Russian President Vladimir Putin kept Turkish President Recep Tayyip Erdogan waiting outside the meeting room ahead of negotiations for a ceasefire in Syria. In the video, President Erdogan sat down before eventually being ushered into the room where he shakes President Putin’s hand. Putin said after six hours of talks, the two leaders agreed on a deal.
The deal did not address some key Turkish demands including withdrawal of Syrian government forces from its observation posts.
Mr Erdogan announced an accord which cements territorial gains by Russian-backed Syrian forces over Turkish-backed rebels.
Returning from Russia, Erdogan said his deal with Putin will lay the ground for stability in Idlib and protect civilians who could otherwise become refugees in Turkey, after months of fighting that has displaced nearly a million people.
He said: “The ceasefire brings about important gains.”
The agreement, if it holds, does stem the advances of forces loyal to President Bashar al-Assad, easing Ankara’s greatest fear – an influx of Syrians fleeing bombardment in Idlib and clamoring to cross its border and join 3.6 million Syrian refugees already in Turkey.
But by freezing the front lines, and agreeing joint Russian-Turkish patrols on a major east-west highway running through Idlib, the deal consolidates Assad’s recent battlefield victories and allows Russia to deploy deeper into Idlib than before.
Ozgur Unluhisarcikli of the German Marshall Fund said: “The Syrian army was stopped, but not repelled. That is perhaps Turkey’s biggest loss.”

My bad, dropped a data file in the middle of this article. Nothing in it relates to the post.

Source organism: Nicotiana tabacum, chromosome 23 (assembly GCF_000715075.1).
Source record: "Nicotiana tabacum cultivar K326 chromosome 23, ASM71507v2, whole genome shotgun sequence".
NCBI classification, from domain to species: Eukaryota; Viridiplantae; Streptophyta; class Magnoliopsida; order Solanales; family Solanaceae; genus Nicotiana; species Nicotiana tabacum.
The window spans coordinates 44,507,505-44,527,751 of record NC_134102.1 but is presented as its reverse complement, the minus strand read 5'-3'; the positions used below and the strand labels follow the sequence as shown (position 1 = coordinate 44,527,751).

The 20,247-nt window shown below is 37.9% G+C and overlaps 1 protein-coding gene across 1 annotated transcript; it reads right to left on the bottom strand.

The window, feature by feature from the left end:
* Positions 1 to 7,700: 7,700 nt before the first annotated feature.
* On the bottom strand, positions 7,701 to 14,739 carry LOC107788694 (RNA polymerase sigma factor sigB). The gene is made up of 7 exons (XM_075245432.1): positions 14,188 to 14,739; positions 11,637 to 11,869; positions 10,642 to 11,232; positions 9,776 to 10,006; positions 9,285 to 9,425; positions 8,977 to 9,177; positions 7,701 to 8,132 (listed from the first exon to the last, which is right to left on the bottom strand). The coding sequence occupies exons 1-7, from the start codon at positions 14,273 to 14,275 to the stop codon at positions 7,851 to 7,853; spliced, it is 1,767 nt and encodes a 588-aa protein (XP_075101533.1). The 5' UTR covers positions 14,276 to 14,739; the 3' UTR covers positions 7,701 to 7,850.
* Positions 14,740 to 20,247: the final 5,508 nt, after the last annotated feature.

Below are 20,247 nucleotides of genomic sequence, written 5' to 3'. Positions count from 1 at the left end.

Assad’s progress in weeks of fierce combat includes taking full control of the other main highway running through Idlib, the north-south road linking the capital Damascus to Aleppo and other important Syrian cities.
In Moscow, Thursday’s deal was widely seen as a triumph for Putin and Assad at Erdogan’s expense.
Former pro-Putin lawmaker Sergei Markov said: “The agreement is unexpectedly more favorable to Russia and Damascus.
“Russia is winning on the battlefield and that’s why it’s winning on the diplomatic front.”
The region around Idlib and parts of neighboring provinces formed one of four rebel-held areas which Russia, Iran and Turkey designated “de-escalation zones” three years ago in an effort to stem the bloodshed.
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The agreements were short-lived, however. Since then, Syrian forces and their Russian and Iranian allies have retaken the other three “de-escalation zones” from the rebels and Assad has vowed to regain all of Idlib too.
The latest accord risks being as short-lived as other ceasefire deals in Syria, analysts in Turkey and Russia said.
Mr Unluhisarcikli added: “The agreement between Turkey and Russia is not a final one, it’s a temporary ceasefire.
“Clashes may start again in the coming days.”
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